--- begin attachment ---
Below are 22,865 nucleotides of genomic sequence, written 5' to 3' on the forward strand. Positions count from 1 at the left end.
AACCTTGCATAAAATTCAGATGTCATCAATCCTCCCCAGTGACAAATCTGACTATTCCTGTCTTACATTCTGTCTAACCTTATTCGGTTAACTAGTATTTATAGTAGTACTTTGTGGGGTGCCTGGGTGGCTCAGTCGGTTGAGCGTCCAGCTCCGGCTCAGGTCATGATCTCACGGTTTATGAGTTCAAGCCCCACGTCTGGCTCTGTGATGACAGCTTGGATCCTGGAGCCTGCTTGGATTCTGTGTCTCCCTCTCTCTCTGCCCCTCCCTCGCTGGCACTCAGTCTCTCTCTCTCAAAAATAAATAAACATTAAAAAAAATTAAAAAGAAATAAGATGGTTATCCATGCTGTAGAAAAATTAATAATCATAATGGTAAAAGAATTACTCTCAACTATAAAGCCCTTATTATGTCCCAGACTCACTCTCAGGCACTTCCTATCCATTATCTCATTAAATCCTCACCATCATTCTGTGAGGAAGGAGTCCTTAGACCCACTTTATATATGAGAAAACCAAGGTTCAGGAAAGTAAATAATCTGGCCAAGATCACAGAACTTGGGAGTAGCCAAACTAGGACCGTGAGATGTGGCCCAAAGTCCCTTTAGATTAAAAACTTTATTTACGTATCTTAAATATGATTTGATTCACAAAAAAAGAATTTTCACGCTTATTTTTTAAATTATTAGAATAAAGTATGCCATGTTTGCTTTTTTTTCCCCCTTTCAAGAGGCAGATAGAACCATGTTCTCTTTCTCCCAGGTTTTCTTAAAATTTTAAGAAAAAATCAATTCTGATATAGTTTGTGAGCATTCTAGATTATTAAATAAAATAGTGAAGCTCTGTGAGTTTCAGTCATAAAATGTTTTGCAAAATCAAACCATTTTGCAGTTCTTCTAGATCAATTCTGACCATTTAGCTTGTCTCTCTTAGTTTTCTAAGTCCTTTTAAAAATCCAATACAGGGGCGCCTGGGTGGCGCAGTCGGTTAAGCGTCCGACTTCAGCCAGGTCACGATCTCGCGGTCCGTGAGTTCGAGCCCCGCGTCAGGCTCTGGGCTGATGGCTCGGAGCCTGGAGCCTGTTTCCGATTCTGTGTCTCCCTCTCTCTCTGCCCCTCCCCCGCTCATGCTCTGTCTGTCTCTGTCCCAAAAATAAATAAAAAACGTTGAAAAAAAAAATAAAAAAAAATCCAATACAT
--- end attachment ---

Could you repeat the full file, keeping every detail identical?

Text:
Below are 22,865 nucleotides of genomic sequence, written 5' to 3' on the forward strand. Positions count from 1 at the left end.
AACCTTGCATAAAATTCAGATGTCATCAATCCTCCCCAGTGACAAATCTGACTATTCCTGTCTTACATTCTGTCTAACCTTATTCGGTTAACTAGTATTTATAGTAGTACTTTGTGGGGTGCCTGGGTGGCTCAGTCGGTTGAGCGTCCAGCTCCGGCTCAGGTCATGATCTCACGGTTTATGAGTTCAAGCCCCACGTCTGGCTCTGTGATGACAGCTTGGATCCTGGAGCCTGCTTGGATTCTGTGTCTCCCTCTCTCTCTGCCCCTCCCTCGCTGGCACTCAGTCTCTCTCTCTCAAAAATAAATAAACATTAAAAAAAATTAAAAAGAAATAAGATGGTTATCCATGCTGTAGAAAAATTAATAATCATAATGGTAAAAGAATTACTCTCAACTATAAAGCCCTTATTATGTCCCAGACTCACTCTCAGGCACTTCCTATCCATTATCTCATTAAATCCTCACCATCATTCTGTGAGGAAGGAGTCCTTAGACCCACTTTATATATGAGAAAACCAAGGTTCAGGAAAGTAAATAATCTGGCCAAGATCACAGAACTTGGGAGTAGCCAAACTAGGACCGTGAGATGTGGCCCAAAGTCCCTTTAGATTAAAAACTTTATTTACGTATCTTAAATATGATTTGATTCACAAAAAAAGAATTTTCACGCTTATTTTTTAAATTATTAGAATAAAGTATGCCATGTTTGCTTTTTTTTCCCCCTTTCAAGAGGCAGATAGAACCATGTTCTCTTTCTCCCAGGTTTTCTTAAAATTTTAAGAAAAAATCAATTCTGATATAGTTTGTGAGCATTCTAGATTATTAAATAAAATAGTGAAGCTCTGTGAGTTTCAGTCATAAAATGTTTTGCAAAATCAAACCATTTTGCAGTTCTTCTAGATCAATTCTGACCATTTAGCTTGTCTCTCTTAGTTTTCTAAGTCCTTTTAAAAATCCAATACAGGGGCGCCTGGGTGGCGCAGTCGGTTAAGCGTCCGACTTCAGCCAGGTCACGATCTCGCGGTCCGTGAGTTCGAGCCCCGCGTCAGGCTCTGGGCTGATGGCTCGGAGCCTGGAGCCTGTTTCCGATTCTGTGTCTCCCTCTCTCTCTGCCCCTCCCCCGCTCATGCTCTGTCTGTCTCTGTCCCAAAAATAAATAAAAAACGTTGAAAAAAAAAATAAAAAAAAATCCAATACAT